A report by Bloomberg has found that some homeowners in the U.S. with a leased rooftop solar array installed have had trouble selling their property to buyers unfamiliar with the scheme and technology.
Despite helping to drive a 38% increase in residential rooftop installations in the U.S. last year, the leasing model remains alien to many would-be homeowners, forcing some vendors to lower their asking price in order to sell their property.
A typical solar leasing contract can run for up to 25 years, and the small print details often embedded in the deals are initially of little concern for residential customers. With most solar leasing contracts tying in the property for the duration of the leasehold, rather than the owner, new buyers have the added responsibility of assuming the leasehold for these systems.
In some cases, new buyers have lacked the appropriate credit scores required to become a solar leaseholder, despite already being approved for a mortgage, although SunPower vice president Martin DeBono told Bloomberg that such occurrences were rare and that the vast majority of buyers who qualify for a mortgage can also qualify to take over a solar lease.
Deterrent, or deal sealer?
Although Bloomberg‘s sample of despondent vendors is small, it does hint at the potential of a wider problem in the future. According to a study by the Lawrence Berkeley National Laboratory, funded by the U.S. Energy Departments SunShot Initiative, homeowners who actually own rooftop solar systems can add as much as $25,000 to the value of their home for an average installation in California.
So it is not the technology that is the deterrent, it seems, but rather the prospect of taking on an additional lease and contract at the same time as dealing with a mortgage, despite the cost benefits of doing so.
"Homeowners don’t understand what they’re signing when they get into this,"Sandy Adomatis, a home appraiser in Florida who created the industry standard for system valuing tools, told Bloomberg. "You’ve got another layer to add on top of finding a buyer for the house. It’s not a plus."
Bloomberg New Energy Finance’s solar analyst Nick Culver said that some buyers just won’t be on board with a solar leasing system, adding that even when it is evident they can save money on their bills every month, the vendor is effectively limited to "a certain subset of buyers".
Solar leasing as deterrent to home buying is a fledgling issue. Launched as recently as 2008, the model only really began to take flight in the U.S. in 2012, and the majority of leaseholders remain in their original properties. SolarCity, the country’s largest solar leasing company with 110,000 customers, has only transferred the ownership of 1,500 contracts, indicating that the surface has only been scratched on a topic that could cause the surging solar segment to wobble, if only slightly and in the short-term.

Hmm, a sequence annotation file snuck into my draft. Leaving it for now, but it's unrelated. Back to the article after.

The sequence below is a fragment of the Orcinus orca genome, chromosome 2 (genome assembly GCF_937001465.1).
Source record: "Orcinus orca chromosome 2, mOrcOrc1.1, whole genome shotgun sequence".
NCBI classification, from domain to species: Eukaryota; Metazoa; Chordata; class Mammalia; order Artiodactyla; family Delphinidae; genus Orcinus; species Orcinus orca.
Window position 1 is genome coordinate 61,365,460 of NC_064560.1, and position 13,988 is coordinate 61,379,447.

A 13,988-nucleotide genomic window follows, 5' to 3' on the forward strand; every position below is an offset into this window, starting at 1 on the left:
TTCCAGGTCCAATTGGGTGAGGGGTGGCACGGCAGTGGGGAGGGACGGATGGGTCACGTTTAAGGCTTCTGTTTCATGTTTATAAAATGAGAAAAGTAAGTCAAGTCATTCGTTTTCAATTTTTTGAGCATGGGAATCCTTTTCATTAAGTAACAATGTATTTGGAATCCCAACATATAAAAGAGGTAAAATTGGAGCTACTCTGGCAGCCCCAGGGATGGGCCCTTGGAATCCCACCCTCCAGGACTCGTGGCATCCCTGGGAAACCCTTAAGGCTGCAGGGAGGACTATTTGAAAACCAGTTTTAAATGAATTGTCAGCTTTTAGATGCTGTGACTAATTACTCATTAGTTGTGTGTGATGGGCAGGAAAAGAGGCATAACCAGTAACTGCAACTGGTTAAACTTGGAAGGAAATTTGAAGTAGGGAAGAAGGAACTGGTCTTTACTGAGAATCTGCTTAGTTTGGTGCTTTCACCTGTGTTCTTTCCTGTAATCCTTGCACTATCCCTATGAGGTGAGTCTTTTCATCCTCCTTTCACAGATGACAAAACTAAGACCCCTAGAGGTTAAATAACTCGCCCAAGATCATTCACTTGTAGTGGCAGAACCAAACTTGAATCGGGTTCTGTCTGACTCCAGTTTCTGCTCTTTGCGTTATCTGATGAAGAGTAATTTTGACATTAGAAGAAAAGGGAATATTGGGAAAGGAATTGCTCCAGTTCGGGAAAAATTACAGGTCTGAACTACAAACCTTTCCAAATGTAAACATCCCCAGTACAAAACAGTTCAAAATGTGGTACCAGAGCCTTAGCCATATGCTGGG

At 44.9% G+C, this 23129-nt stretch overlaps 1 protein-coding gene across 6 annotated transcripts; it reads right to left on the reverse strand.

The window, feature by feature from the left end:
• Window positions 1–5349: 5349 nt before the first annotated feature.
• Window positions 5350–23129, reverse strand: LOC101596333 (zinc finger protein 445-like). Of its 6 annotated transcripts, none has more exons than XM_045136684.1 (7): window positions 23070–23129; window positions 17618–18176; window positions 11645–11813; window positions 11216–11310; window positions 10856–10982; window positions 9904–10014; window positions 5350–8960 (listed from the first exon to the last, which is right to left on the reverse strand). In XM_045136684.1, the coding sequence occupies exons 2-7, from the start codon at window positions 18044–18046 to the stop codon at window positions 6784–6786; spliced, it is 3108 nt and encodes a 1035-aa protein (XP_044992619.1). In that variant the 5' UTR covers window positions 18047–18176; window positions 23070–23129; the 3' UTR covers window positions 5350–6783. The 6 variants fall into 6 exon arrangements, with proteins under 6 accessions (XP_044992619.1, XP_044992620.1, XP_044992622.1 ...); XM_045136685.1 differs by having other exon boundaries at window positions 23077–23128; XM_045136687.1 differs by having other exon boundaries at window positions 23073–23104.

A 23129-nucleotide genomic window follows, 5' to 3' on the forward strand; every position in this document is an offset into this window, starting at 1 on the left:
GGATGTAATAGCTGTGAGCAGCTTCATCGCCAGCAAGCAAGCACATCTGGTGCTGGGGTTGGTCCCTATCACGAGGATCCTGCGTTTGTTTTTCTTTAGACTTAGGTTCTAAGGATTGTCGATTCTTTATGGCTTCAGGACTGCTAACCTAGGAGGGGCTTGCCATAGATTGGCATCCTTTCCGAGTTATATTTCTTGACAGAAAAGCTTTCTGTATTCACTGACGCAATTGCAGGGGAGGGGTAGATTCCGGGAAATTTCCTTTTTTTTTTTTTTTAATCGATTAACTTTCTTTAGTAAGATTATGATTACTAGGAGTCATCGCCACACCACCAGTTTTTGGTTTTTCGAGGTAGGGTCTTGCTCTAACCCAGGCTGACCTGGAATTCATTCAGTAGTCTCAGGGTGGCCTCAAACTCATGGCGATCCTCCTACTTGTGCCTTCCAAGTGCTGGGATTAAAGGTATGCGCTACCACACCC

SolarCity, however, is not unduly worried, and has created an eight-person team to handle the 150 or so transfers a month nationwide.
"Homebuyers are essentially moving into a home with a lower cost of ownership, a lower cost of energy," SolarCity spokesman Jonathan Bass told Bloomberg. "So a solar lease shouldnt make it harder to sell a house it becomes a selling point instead of a point of misunderstanding."
For the informed and initiated, maybe, but others have reported a noticeable cooling of interest once the issue of solar leasing is raised. "We had one offer in five months, and they pulled back as soon as they found out about the solar lease," said Dorian Bishopp, a homeowner in Arizona who was forced to lower his asking price from $155,000 to $140,000 before he could make a sale (the "one offer in five months" may have also had something to do with this). "It is a deterrent, definitely."
A local estate agent told Bloomberg that this was below the average asking price for a house of that size and type in his neighborhood, adding that people appeared to be "scared of the solar lease". However, the same agent also said that attitudes are bound to change for the better until they become a ‘non-issue’. "It will soon be akin to asking ‘does your house have lightbulbs?’," he said.
The lease in question belongs to SunPower, who confirmed to Bloomberg that 1% of its 20,000 solar lease customers have since sold their homes, with the majority transferring the lease to the buyer with few problems.